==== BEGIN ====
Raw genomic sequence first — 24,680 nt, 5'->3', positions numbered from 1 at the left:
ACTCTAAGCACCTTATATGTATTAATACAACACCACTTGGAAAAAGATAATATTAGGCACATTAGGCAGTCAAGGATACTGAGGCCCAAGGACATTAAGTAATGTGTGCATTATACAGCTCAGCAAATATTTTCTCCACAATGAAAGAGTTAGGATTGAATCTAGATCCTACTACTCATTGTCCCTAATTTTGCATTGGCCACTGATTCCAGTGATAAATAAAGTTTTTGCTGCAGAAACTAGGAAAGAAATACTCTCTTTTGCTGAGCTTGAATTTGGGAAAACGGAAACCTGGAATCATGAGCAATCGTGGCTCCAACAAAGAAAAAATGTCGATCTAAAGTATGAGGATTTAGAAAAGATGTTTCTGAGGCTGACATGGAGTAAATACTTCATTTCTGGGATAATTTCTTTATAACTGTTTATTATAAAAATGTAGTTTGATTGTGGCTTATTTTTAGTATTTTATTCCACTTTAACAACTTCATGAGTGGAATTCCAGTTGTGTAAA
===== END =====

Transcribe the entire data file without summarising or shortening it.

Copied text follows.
Raw genomic sequence first — 24,680 nt, 5'->3', positions numbered from 1 at the left:
ACTCTAAGCACCTTATATGTATTAATACAACACCACTTGGAAAAAGATAATATTAGGCACATTAGGCAGTCAAGGATACTGAGGCCCAAGGACATTAAGTAATGTGTGCATTATACAGCTCAGCAAATATTTTCTCCACAATGAAAGAGTTAGGATTGAATCTAGATCCTACTACTCATTGTCCCTAATTTTGCATTGGCCACTGATTCCAGTGATAAATAAAGTTTTTGCTGCAGAAACTAGGAAAGAAATACTCTCTTTTGCTGAGCTTGAATTTGGGAAAACGGAAACCTGGAATCATGAGCAATCGTGGCTCCAACAAAGAAAAAATGTCGATCTAAAGTATGAGGATTTAGAAAAGATGTTTCTGAGGCTGACATGGAGTAAATACTTCATTTCTGGGATAATTTCTTTATAACTGTTTATTATAAAAATGTAGTTTGATTGTGGCTTATTTTTAGTATTTTATTCCACTTTAACAACTTCATGAGTGGAATTCCAGTTGTGTAAA